Hammer Films followed up Horror of Dracula with eight other sequels throughout the ’60s and ’70s. Here’s my take on the first half of that creeptacular catalog.
The Brides of Dracula (1960): A better title might be The Brides of Some Other Random Vampire, for Dracula does not appear here and is mentioned as dead before it begins. The return of Peter Cushing as Van Helsing takes some of the sting out of Christopher Lee’s absence. Young teacher Marianne (Yvonne Monlaur) finds herself without lodging and accepts an invitation from Baroness Meinster (Martita Hunt). Marianne discovers the Baroness’ son (David Peel) shackled in another room and takes it upon herself to free him. Too bad the young baron is a vampire who uses the opportunity to kill his mother and embark on a biting spree in a nearby village. Bummer. Good thing Van Helsing arrives and runs into Marianne, who is clueless about the evil she’s wrought. Interestingly, Baron Meinster manages what Dracula never could and bites Van Helsing (!), who promptly cures himself with a hot brand and a sprinkling of holy water. Why doesn’t this work for any other victims? A harrowing chase ends as Van Helsing arranges the blades of a windmill into the shadow of a cross, which is more than the young vampire can bear. Hilarious. Dracula’s absence is keenly felt but, perhaps because of this lack of Drac, Hammer focused instead on story for once, and it’s not all that bad. Drags in the middle, though. 1 out of 2 fangs out.
Dracula, Prince of Darkness (1966): Christopher Lee returns! As does Horror of Dracula director Terence Fisher, which accounts for why it’s more stylish and tense than later outings. Out of the blue, Dracula has a servant named Klove (Philip Latham), who lures a group of travelers to Dracula’s castle in hopes of reviving the Count. Klove murders Alan (Charles Tingwell) and scatters his blood on Dracula’s ashes, reviving the titular vampire. His wife becomes supper as the other couple–Charles and Diana, I shit you not (Francis Matthews and Suzan Farmer)–flee to a neighboring village. They seek the aid of Father Sandor (Andrew Keir), a poor substitute for Van Helsing, and are betrayed by fly-eating Renfield stand-in Ludwig (Thorley Walters). The final battle results in another silly and unsatisfying end for Dracula as he falls through some cracked ice, because now running water also kills vampires. Of course it does. Next he’ll probably die by smearing peanut butter on his face. Despite the dumb and abrupt ending, this film stands up to the original Horror in ways the other sequels do not. Welcome back, Mr. Lee! 1.25 out of 2 fangs out.
Dracula Has Risen from the Grave (1968): Church workers discover the body of a woman hanging in the belfry, drained of blood. This can only mean Dracula has returned! Except he’s still frozen in ice from the last film, so he couldn’t have done it. Logic–who needs it? The local monsignor (Rupert Davies) climbs up to Dracula’s castle and performs an exorcism, sealing the door with a huge and gaudy crucifix so the vampire can not escape. Except he’s still frozen in ice down the hill, so he’s trapped outside instead. Oops. A silly accident breaks the ice and frees Dracula, who’s pissed that his castle has been sealed and embarks on one of his signature rampages. The priest and our young hero Paul (Barry Andrews) trap the Count and drive a stake through his heart. Except the movie conveniently updates the vampire death ritual to also require a prayer now, and Paul is an atheist. Wah wah. His lack of faith allows Dracula to survive and remove his own stake. Too bad Dracula ain’t an atheist, too, so none of this religious memorabilia would work on him, right? Hijinks ensue until the Count falls off a cliff and somehow lands on the gaudy crucifix from before, impaling himself right through the heart. Shades of Return of Dracula! The whole thing is hokey as hell, and Peter Cushing is sorely missed, but it’s more fun than a lot of the later Hammer joints. 1 out of 2 fangs out.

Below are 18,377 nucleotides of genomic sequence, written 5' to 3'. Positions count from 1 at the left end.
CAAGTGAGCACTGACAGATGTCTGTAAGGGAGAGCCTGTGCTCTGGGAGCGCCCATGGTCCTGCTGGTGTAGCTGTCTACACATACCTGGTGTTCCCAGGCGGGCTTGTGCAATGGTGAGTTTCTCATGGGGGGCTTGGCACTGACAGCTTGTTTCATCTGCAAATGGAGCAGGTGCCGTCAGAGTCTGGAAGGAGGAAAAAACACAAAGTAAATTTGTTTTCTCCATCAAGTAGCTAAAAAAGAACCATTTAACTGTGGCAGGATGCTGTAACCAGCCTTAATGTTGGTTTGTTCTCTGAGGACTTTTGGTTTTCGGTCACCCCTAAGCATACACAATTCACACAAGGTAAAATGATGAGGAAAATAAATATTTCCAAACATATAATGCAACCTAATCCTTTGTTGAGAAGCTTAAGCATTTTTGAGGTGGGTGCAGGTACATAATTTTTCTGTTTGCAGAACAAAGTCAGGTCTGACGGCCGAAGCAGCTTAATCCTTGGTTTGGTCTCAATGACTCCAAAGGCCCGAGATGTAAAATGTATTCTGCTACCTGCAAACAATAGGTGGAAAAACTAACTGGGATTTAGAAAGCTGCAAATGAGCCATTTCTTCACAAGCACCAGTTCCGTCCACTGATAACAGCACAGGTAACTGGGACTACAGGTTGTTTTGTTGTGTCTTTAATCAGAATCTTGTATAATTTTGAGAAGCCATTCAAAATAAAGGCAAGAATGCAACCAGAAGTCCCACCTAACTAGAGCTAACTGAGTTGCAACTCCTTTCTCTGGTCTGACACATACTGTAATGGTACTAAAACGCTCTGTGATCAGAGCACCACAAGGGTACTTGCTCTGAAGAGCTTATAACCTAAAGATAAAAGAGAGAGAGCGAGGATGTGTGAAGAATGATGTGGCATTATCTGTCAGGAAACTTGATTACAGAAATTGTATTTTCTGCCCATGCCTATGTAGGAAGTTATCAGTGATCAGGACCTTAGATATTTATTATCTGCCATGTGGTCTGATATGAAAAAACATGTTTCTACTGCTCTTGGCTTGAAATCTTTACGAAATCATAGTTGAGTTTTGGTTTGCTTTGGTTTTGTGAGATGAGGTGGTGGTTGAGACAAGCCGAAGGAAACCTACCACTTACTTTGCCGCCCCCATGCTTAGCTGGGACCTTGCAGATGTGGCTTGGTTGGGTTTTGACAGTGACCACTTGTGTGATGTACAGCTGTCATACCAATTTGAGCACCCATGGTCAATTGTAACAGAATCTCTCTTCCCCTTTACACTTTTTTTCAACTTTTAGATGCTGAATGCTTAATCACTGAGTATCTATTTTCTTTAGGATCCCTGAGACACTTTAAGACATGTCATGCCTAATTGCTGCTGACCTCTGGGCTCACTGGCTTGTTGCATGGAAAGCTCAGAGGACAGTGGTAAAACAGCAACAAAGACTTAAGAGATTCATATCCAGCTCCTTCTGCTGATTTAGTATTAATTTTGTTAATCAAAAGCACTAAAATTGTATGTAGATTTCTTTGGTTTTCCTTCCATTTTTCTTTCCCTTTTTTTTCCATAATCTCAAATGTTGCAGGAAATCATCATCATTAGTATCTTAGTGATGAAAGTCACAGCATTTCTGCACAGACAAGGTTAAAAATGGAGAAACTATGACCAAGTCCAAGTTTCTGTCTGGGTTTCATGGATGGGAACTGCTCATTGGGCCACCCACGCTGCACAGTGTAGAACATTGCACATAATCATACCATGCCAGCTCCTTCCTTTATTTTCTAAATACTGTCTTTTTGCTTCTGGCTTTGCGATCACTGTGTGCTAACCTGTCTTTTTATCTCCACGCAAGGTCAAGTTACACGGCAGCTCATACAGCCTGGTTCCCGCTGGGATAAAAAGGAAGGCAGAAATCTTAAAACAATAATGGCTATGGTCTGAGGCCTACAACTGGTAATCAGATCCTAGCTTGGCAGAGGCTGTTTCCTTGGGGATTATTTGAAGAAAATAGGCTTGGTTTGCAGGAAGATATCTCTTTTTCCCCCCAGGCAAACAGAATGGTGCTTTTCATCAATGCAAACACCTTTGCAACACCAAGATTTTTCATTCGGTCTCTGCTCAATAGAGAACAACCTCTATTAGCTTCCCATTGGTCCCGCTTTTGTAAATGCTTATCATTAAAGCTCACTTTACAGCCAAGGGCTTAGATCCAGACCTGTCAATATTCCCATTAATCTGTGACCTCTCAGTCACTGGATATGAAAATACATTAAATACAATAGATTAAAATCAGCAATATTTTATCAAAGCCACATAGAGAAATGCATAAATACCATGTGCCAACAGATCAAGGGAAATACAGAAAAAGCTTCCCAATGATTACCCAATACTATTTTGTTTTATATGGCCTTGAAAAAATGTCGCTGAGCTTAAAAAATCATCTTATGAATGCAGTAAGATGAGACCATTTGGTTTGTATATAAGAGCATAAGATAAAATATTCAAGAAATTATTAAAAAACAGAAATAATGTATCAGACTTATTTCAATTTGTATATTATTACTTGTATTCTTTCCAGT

Taste the Blood of Dracula (1970): A trio of bored old men leave their families at night and seek adventure in brothels and taverns. Sinister occultist Lord Courtley (Ralph Bates) appeals to their love of danger and enlists their help in resurrecting Dracula. Okay? They purchase the Count’s remains from a merchant who happened to show up as Dracula died and turned to dust at the end of Risen. (I guess the Monsignor and Paul just walked off and left him struggling on that crucifix?) Courtley drinks Dracula’s reconstituted blood and convulses on the floor. The old men freak out and have second thoughts–imagine that!–and beat him to death with their walking sticks. Somehow Courtley’s corpse turns into Dracula, who swears revenge on the old men. It’s an interesting premise even if it is rendered ineptly. The men are themselves so heinous to their families that Dracula becomes a sort of avenging antihero; you may even cheer as one or two them get taken out, crossed off Dracula’s to-do list. (“The first!” “The second!”) Drac leaves most of the killing to young lasses in his thrall, including Alice (Linda Hayden), the daughter of the most psychotic of the old men. A young man named Paul (Anthony Higgins)–déjà vu, but no, this is apparently not the young Paul from the last film–decides to decorate Dracula’s lair with church memorabilia. The Count returns home, freaks out over all the religious paraphernalia, and promptly turns to dust. What? Anticlimax of the century. The potential of the premise drifts away in the second act much like vampire remains in a stiff wind. .75 out of 2 fangs out.
Next time: Hammer’s back half, in more ways than one.